MOCVD, or metal organic chemical vapor deposition, is the key tool used for LED production. MOCVD is also used in III-V applications, such as RF and optoelectronics. It is sometimes called metal organic vapor phase epitaxy (MOVPE).
In MOCVD, pure gases are injected into a reactor. The tool deposits a thin layer of atoms onto the wafer. This, in turn, creates a crystalline, or epitaxial growth, of materials.
For LEDs, the basic building block for a GaN-based LED is the n-GaN/InGaN/p-GaN heterojunction structure. Each LED maker has a proprietary MOCVD recipe, which is a closely guarded secret.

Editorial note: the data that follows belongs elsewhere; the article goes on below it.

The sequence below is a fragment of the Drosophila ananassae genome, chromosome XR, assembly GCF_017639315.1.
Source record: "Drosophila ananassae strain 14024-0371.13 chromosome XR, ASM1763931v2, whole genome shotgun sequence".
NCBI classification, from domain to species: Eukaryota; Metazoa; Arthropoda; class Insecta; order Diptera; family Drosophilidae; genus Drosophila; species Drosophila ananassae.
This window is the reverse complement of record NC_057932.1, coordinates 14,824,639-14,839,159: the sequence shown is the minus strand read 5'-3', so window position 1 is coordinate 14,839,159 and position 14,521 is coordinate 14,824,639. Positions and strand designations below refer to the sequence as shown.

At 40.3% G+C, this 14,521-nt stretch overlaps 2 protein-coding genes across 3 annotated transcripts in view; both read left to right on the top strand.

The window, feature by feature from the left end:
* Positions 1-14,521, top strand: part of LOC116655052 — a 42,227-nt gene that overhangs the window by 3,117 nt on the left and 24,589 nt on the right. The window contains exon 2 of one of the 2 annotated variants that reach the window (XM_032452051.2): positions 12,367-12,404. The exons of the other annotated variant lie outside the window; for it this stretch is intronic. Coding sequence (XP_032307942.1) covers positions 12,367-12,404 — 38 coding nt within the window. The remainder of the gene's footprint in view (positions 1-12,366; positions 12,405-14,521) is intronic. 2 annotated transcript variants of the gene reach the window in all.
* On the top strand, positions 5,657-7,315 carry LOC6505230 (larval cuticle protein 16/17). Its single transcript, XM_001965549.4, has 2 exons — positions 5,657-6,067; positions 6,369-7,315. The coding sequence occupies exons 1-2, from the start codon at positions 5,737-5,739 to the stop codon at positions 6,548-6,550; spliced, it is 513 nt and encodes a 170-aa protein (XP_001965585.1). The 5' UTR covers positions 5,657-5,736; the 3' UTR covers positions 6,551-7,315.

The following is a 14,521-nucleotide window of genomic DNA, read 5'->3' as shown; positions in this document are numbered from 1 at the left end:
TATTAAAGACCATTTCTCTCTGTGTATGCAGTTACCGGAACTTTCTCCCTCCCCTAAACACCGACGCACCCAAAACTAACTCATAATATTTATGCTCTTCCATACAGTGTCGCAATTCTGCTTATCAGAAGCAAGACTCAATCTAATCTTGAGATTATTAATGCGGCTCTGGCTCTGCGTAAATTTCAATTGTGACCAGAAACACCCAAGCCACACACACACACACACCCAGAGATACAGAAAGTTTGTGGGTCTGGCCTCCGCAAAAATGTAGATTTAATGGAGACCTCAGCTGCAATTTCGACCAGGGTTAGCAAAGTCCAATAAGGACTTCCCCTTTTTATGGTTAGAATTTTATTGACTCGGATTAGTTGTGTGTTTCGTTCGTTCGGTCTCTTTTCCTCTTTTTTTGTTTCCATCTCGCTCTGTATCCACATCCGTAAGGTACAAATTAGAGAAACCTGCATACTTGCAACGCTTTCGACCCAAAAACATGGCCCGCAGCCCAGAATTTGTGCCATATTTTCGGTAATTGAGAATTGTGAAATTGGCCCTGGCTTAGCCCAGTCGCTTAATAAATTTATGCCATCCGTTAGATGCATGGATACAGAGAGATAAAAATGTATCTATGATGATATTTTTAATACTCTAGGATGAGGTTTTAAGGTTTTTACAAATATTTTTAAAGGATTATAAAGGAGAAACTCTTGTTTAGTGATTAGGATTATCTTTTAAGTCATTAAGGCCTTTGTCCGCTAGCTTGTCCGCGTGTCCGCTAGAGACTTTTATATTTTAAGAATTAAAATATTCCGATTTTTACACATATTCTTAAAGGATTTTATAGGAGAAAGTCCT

Basically, MOCVD is a challenging art form. The first challenge is growing layers with good uniformity. The overall cost of ownership has to be inexpensive. To keep the LED industry competitive, the MOCVD cost-of-ownership (COO) must fall 50% every five years, according to the U.S. Department of Energy. Epitaxy growth costs must fall $0.3/μm·cm2 today to $0.1/μm·cm2 by 2016, according to experts. In addition, epitaxial throughputs must increase from 5 2-inch wafers an hour today to 10 2-inch wafers by 2016, they said. And wafer uniformity must fall from 1.7nm today to 0.5nm by 2016, they added.